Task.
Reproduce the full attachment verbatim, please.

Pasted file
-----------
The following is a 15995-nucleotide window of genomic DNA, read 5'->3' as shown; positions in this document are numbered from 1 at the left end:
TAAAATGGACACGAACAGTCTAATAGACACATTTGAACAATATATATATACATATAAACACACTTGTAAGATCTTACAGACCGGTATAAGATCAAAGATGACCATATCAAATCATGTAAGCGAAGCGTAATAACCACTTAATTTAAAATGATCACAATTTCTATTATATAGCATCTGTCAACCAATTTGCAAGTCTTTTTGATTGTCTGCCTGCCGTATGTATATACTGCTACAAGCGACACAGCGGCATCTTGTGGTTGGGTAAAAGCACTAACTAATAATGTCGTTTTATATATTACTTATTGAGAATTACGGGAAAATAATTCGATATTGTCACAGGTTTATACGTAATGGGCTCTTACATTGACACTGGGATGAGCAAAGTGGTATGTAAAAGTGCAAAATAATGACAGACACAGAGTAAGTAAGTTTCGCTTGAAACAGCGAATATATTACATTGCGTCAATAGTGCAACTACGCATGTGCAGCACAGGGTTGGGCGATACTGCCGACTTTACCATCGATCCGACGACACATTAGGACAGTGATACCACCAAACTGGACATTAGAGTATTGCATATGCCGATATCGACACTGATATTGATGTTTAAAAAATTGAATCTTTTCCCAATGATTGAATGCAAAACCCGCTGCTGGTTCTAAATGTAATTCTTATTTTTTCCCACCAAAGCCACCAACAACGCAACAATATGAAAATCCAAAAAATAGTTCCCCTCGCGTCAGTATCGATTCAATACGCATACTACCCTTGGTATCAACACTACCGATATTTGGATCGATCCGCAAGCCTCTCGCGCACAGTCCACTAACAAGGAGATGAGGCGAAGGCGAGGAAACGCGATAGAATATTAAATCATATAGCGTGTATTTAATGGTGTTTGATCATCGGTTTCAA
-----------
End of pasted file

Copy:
The following is a 15995-nucleotide window of genomic DNA, read 5'->3' as shown; positions in this document are numbered from 1 at the left end:
TAAAATGGACACGAACAGTCTAATAGACACATTTGAACAATATATATATACATATAAACACACTTGTAAGATCTTACAGACCGGTATAAGATCAAAGATGACCATATCAAATCATGTAAGCGAAGCGTAATAACCACTTAATTTAAAATGATCACAATTTCTATTATATAGCATCTGTCAACCAATTTGCAAGTCTTTTTGATTGTCTGCCTGCCGTATGTATATACTGCTACAAGCGACACAGCGGCATCTTGTGGTTGGGTAAAAGCACTAACTAATAATGTCGTTTTATATATTACTTATTGAGAATTACGGGAAAATAATTCGATATTGTCACAGGTTTATACGTAATGGGCTCTTACATTGACACTGGGATGAGCAAAGTGGTATGTAAAAGTGCAAAATAATGACAGACACAGAGTAAGTAAGTTTCGCTTGAAACAGCGAATATATTACATTGCGTCAATAGTGCAACTACGCATGTGCAGCACAGGGTTGGGCGATACTGCCGACTTTACCATCGATCCGACGACACATTAGGACAGTGATACCACCAAACTGGACATTAGAGTATTGCATATGCCGATATCGACACTGATATTGATGTTTAAAAAATTGAATCTTTTCCCAATGATTGAATGCAAAACCCGCTGCTGGTTCTAAATGTAATTCTTATTTTTTCCCACCAAAGCCACCAACAACGCAACAATATGAAAATCCAAAAAATAGTTCCCCTCGCGTCAGTATCGATTCAATACGCATACTACCCTTGGTATCAACACTACCGATATTTGGATCGATCCGCAAGCCTCTCGCGCACAGTCCACTAACAAGGAGATGAGGCGAAGGCGAGGAAACGCGATAGAATATTAAATCATATAGCGTGTATTTAATGGTGTTTGATCATCGGTTTCAA